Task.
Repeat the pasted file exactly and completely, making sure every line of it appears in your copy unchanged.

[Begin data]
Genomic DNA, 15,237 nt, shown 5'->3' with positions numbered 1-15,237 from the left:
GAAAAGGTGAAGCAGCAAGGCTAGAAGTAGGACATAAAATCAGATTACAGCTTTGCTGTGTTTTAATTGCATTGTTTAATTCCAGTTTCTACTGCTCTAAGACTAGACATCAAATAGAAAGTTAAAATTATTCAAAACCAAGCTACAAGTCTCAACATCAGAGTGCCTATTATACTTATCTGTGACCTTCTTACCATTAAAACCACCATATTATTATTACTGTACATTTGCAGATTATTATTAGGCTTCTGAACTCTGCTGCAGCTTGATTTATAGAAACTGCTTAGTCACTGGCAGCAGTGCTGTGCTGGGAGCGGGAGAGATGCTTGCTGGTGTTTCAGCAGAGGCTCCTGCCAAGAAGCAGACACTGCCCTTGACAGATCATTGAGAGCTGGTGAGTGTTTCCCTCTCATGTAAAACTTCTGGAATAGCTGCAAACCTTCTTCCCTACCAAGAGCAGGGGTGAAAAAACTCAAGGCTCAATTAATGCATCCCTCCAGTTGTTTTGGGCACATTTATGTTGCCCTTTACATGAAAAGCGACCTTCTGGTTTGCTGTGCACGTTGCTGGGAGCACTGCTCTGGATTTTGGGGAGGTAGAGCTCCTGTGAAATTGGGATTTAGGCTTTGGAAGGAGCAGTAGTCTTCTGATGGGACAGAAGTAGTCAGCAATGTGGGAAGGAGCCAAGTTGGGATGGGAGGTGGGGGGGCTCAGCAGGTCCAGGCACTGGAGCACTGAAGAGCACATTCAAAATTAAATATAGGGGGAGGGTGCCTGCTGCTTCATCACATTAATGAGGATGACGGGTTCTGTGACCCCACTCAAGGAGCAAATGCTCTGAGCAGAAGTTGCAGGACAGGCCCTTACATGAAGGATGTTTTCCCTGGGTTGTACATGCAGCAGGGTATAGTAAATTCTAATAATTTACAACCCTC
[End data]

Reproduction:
Genomic DNA, 15,237 nt, shown 5'->3' with positions numbered 1-15,237 from the left:
GAAAAGGTGAAGCAGCAAGGCTAGAAGTAGGACATAAAATCAGATTACAGCTTTGCTGTGTTTTAATTGCATTGTTTAATTCCAGTTTCTACTGCTCTAAGACTAGACATCAAATAGAAAGTTAAAATTATTCAAAACCAAGCTACAAGTCTCAACATCAGAGTGCCTATTATACTTATCTGTGACCTTCTTACCATTAAAACCACCATATTATTATTACTGTACATTTGCAGATTATTATTAGGCTTCTGAACTCTGCTGCAGCTTGATTTATAGAAACTGCTTAGTCACTGGCAGCAGTGCTGTGCTGGGAGCGGGAGAGATGCTTGCTGGTGTTTCAGCAGAGGCTCCTGCCAAGAAGCAGACACTGCCCTTGACAGATCATTGAGAGCTGGTGAGTGTTTCCCTCTCATGTAAAACTTCTGGAATAGCTGCAAACCTTCTTCCCTACCAAGAGCAGGGGTGAAAAAACTCAAGGCTCAATTAATGCATCCCTCCAGTTGTTTTGGGCACATTTATGTTGCCCTTTACATGAAAAGCGACCTTCTGGTTTGCTGTGCACGTTGCTGGGAGCACTGCTCTGGATTTTGGGGAGGTAGAGCTCCTGTGAAATTGGGATTTAGGCTTTGGAAGGAGCAGTAGTCTTCTGATGGGACAGAAGTAGTCAGCAATGTGGGAAGGAGCCAAGTTGGGATGGGAGGTGGGGGGGCTCAGCAGGTCCAGGCACTGGAGCACTGAAGAGCACATTCAAAATTAAATATAGGGGGAGGGTGCCTGCTGCTTCATCACATTAATGAGGATGACGGGTTCTGTGACCCCACTCAAGGAGCAAATGCTCTGAGCAGAAGTTGCAGGACAGGCCCTTACATGAAGGATGTTTTCCCTGGGTTGTACATGCAGCAGGGTATAGTAAATTCTAATAATTTACAACCCTC